Friday, February 21, 2014


"A breakthrough peace deal for Ukraine halted two days of violence that had turned the center of the capital into a war zone and killed 77 people, bringing sweeping political change that met many demands of the pro-European opposition. Russian-backed President Viktor Yanukovich agreed to give up powers, hold early elections and form a government of national unity. Parliament voted for changes to the legal code that could see the release of Yanukovich's jailed rival, opposition leader Yulia Tymoshenko. By nightfall, opposition leaders who signed the deal were addressing peaceful crowds from a stage in Independence Square, which for the previous 48 hours had been an inferno of blazing barricades and protesters were shot dead by police snipers. Although the flames were out, the crowd was still defiant, holding aloft open coffins of slain demonstrators and making speeches denouncing the opposition leaders for shaking hands with Yanukovich. The Ukraine crisis began with protests in November after Yanukovich turned his back on a far-reaching economic deal with the European Union in favor of closer ties with Russia instead. If it holds, the deal hammered out with the mediation efforts of the foreign ministers of France, Germany and Poland, would mark a victory for Europe in a tug-of-war with Moscow for influence in the divided ex-Soviet state of 46 million people. But it remains to be seen whether violence can be halted and whether a lurch away from Moscow will cost Ukraine a $15 billion Russian financial lifeline it needs to stave off bankruptcy. "There are no steps that we should not take to restore peace in Ukraine," Yanukovich said in announcing his concessions before the agreement was signed. "I announce that I am initiating early elections." Within hours, parliament voted to revert to a previous constitution slashing Yanukovich's powers, sacked his interior minister blamed for this week's bloodshed and paved the way for Tymoshenko's release. EU leaders and the White House praised the deal but Moscow made grudging comments that fell short of endorsing it. The European foreign ministers signed the document as witnesses, but a Russian envoy did not.... Polish Foreign Minister Radoslaw Sikorski described the agreement as a "good compromise for Ukraine". It "gives peace a chance. Opens the way for reform and to Europe," he tweeted. It fell to Sikorski to sell the deal to the skeptical opposition. ITN video filmed outside a meeting room during a break in the talks showed him pleading with opposition delegates to accept it: "If you don't support this, you'll have martial law, you'll have the army, you'll all be dead.".'"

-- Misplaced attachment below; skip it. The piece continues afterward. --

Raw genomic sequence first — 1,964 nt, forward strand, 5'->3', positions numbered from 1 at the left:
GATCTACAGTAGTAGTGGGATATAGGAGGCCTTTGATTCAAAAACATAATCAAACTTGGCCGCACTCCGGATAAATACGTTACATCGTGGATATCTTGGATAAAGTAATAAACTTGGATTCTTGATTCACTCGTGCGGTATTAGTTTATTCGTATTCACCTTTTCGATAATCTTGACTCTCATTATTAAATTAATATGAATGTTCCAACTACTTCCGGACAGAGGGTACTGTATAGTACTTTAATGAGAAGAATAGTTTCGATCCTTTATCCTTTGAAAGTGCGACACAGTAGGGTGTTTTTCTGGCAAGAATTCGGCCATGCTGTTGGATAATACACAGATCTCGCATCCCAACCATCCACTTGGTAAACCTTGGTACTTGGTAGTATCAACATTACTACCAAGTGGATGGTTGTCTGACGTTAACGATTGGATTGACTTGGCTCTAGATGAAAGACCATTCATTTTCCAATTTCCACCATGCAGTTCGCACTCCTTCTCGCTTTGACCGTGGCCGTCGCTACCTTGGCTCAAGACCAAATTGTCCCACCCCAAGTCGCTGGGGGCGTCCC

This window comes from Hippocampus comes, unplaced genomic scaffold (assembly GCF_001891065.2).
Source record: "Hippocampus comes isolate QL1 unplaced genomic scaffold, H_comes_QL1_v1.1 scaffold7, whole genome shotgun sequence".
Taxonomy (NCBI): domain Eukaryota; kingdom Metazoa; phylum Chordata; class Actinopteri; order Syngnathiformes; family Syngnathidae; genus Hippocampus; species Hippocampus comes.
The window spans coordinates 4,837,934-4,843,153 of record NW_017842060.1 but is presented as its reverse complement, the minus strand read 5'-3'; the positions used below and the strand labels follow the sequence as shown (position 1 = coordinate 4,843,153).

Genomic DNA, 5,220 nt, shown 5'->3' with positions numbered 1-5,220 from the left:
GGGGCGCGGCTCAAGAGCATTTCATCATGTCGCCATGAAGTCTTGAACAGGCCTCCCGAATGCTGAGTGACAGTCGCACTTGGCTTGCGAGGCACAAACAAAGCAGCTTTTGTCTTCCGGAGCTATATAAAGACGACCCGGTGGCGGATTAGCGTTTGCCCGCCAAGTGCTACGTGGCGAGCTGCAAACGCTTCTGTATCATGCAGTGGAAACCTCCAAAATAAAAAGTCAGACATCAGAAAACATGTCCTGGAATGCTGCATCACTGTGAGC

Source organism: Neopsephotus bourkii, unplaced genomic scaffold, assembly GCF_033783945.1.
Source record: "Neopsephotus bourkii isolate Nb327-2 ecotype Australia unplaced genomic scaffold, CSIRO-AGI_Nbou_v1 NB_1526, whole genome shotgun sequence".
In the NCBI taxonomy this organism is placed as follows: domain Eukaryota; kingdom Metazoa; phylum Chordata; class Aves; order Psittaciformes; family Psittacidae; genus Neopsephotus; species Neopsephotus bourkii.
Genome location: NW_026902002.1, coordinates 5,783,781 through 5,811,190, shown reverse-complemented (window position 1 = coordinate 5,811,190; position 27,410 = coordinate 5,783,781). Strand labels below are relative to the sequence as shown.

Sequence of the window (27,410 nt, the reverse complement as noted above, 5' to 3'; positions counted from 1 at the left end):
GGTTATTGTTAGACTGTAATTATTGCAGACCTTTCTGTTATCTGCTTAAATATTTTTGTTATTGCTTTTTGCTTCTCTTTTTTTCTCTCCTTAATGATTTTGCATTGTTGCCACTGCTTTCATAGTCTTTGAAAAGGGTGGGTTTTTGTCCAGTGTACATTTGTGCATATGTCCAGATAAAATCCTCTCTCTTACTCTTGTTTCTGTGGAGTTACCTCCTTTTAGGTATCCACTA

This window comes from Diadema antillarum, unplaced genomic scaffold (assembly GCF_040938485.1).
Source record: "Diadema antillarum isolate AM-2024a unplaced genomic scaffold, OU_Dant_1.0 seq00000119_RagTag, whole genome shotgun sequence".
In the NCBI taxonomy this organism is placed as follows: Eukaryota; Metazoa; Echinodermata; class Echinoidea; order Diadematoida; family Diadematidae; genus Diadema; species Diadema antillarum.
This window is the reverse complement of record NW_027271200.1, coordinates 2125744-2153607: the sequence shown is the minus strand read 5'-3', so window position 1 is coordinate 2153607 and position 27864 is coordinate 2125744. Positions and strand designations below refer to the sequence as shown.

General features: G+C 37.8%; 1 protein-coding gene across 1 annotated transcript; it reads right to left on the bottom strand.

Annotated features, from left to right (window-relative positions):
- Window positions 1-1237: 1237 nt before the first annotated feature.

Sabine Siebold and Natalia Zinets, "Ukraine peace deal halts violence but crowds still angry". Reuters. 21 February 2014, in
"In spite of their confident public statements, EU officials sounded more nervous behind closed doors about whether the Ukrainian leader would follow through. “Obviously there are concerns and uncertainties,” said one European diplomat briefed on internal EU deliberations. “Yanukovich has about as much credibility as – well, it’s not much....” Also uncertain is whether Moscow will seek to undermine an agreement that could, in theory, allow Ukraine to resume progress towards further integration with the EU, and a bailout from the International Monetary Fund. Those possibilities make the deal a significant setback for Russia’s President Vladimir Putin, who has fought to keep Ukraine in Russia’s orbit. In a telling gesture, Mr Putin’s representative in the Kiev talks, Vladimir Lukin, left on Friday without signing it as a witness – unlike the foreign ministers of France, Germany and Poland, who witnessed it on behalf of the EU. Andriy Klyuyev, pro-Russian head of Ukraine’s presidential administration, said Mr Lukin “did not have a mandate” from Moscow to sign the document. He added that he expected relations with Russia – which he called “our key strategic partner” – to remain good. Dmitry Peskov, Mr Putin’s spokesman, was not immediately available for comment on the Ukrainian deal and there were signs the Russian government was not satisfied. “I don’t think this agreement will last, because there are no guarantees that the radicals who started this escalation will stop their violence,” said a Russian foreign policy official".